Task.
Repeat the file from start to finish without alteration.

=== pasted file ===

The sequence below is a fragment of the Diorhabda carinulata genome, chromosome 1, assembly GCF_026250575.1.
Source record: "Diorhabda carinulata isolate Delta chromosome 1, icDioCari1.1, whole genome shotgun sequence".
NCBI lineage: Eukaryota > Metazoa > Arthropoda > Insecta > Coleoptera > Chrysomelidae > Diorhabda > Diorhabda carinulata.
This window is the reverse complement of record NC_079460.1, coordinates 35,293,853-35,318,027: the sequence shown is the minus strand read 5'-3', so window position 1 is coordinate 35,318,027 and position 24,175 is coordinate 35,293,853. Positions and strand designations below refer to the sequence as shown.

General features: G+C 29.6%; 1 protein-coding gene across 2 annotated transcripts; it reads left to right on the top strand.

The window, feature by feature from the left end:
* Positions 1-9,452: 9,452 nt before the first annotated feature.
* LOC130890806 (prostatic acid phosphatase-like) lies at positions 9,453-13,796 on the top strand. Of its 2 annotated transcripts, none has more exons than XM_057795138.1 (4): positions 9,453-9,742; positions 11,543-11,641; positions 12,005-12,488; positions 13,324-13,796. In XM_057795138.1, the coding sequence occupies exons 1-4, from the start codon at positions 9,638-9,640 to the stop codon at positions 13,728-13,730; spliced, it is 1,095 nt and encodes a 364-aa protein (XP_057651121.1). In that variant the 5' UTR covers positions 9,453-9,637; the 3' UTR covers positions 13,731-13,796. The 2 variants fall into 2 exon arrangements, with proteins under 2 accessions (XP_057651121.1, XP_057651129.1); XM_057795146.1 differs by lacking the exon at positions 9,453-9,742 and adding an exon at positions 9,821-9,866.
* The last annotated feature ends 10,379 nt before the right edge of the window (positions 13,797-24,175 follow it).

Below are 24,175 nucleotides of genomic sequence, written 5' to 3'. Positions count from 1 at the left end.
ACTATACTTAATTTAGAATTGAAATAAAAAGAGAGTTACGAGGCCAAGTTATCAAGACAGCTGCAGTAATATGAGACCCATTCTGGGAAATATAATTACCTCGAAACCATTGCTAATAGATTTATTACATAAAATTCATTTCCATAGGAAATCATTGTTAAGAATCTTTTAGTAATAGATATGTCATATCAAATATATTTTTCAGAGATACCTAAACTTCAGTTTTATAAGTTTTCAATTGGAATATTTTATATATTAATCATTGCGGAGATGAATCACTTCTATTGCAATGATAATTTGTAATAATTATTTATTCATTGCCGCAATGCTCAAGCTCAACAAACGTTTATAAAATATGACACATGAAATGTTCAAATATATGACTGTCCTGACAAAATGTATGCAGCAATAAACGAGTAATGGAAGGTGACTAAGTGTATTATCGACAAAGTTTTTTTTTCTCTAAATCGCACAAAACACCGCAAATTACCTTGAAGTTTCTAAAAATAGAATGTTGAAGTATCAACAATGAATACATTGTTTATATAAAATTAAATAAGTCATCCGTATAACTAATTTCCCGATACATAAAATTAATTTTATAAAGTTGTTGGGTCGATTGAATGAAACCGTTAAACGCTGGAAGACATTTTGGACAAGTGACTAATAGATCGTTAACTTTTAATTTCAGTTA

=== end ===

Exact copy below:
The sequence below is a fragment of the Diorhabda carinulata genome, chromosome 1, assembly GCF_026250575.1.
Source record: "Diorhabda carinulata isolate Delta chromosome 1, icDioCari1.1, whole genome shotgun sequence".
NCBI lineage: Eukaryota > Metazoa > Arthropoda > Insecta > Coleoptera > Chrysomelidae > Diorhabda > Diorhabda carinulata.
This window is the reverse complement of record NC_079460.1, coordinates 35,293,853-35,318,027: the sequence shown is the minus strand read 5'-3', so window position 1 is coordinate 35,318,027 and position 24,175 is coordinate 35,293,853. Positions and strand designations below refer to the sequence as shown.

General features: G+C 29.6%; 1 protein-coding gene across 2 annotated transcripts; it reads left to right on the top strand.

The window, feature by feature from the left end:
* Positions 1-9,452: 9,452 nt before the first annotated feature.
* LOC130890806 (prostatic acid phosphatase-like) lies at positions 9,453-13,796 on the top strand. Of its 2 annotated transcripts, none has more exons than XM_057795138.1 (4): positions 9,453-9,742; positions 11,543-11,641; positions 12,005-12,488; positions 13,324-13,796. In XM_057795138.1, the coding sequence occupies exons 1-4, from the start codon at positions 9,638-9,640 to the stop codon at positions 13,728-13,730; spliced, it is 1,095 nt and encodes a 364-aa protein (XP_057651121.1). In that variant the 5' UTR covers positions 9,453-9,637; the 3' UTR covers positions 13,731-13,796. The 2 variants fall into 2 exon arrangements, with proteins under 2 accessions (XP_057651121.1, XP_057651129.1); XM_057795146.1 differs by lacking the exon at positions 9,453-9,742 and adding an exon at positions 9,821-9,866.
* The last annotated feature ends 10,379 nt before the right edge of the window (positions 13,797-24,175 follow it).

Below are 24,175 nucleotides of genomic sequence, written 5' to 3'. Positions count from 1 at the left end.
ACTATACTTAATTTAGAATTGAAATAAAAAGAGAGTTACGAGGCCAAGTTATCAAGACAGCTGCAGTAATATGAGACCCATTCTGGGAAATATAATTACCTCGAAACCATTGCTAATAGATTTATTACATAAAATTCATTTCCATAGGAAATCATTGTTAAGAATCTTTTAGTAATAGATATGTCATATCAAATATATTTTTCAGAGATACCTAAACTTCAGTTTTATAAGTTTTCAATTGGAATATTTTATATATTAATCATTGCGGAGATGAATCACTTCTATTGCAATGATAATTTGTAATAATTATTTATTCATTGCCGCAATGCTCAAGCTCAACAAACGTTTATAAAATATGACACATGAAATGTTCAAATATATGACTGTCCTGACAAAATGTATGCAGCAATAAACGAGTAATGGAAGGTGACTAAGTGTATTATCGACAAAGTTTTTTTTTCTCTAAATCGCACAAAACACCGCAAATTACCTTGAAGTTTCTAAAAATAGAATGTTGAAGTATCAACAATGAATACATTGTTTATATAAAATTAAATAAGTCATCCGTATAACTAATTTCCCGATACATAAAATTAATTTTATAAAGTTGTTGGGTCGATTGAATGAAACCGTTAAACGCTGGAAGACATTTTGGACAAGTGACTAATAGATCGTTAACTTTTAATTTCAGTTA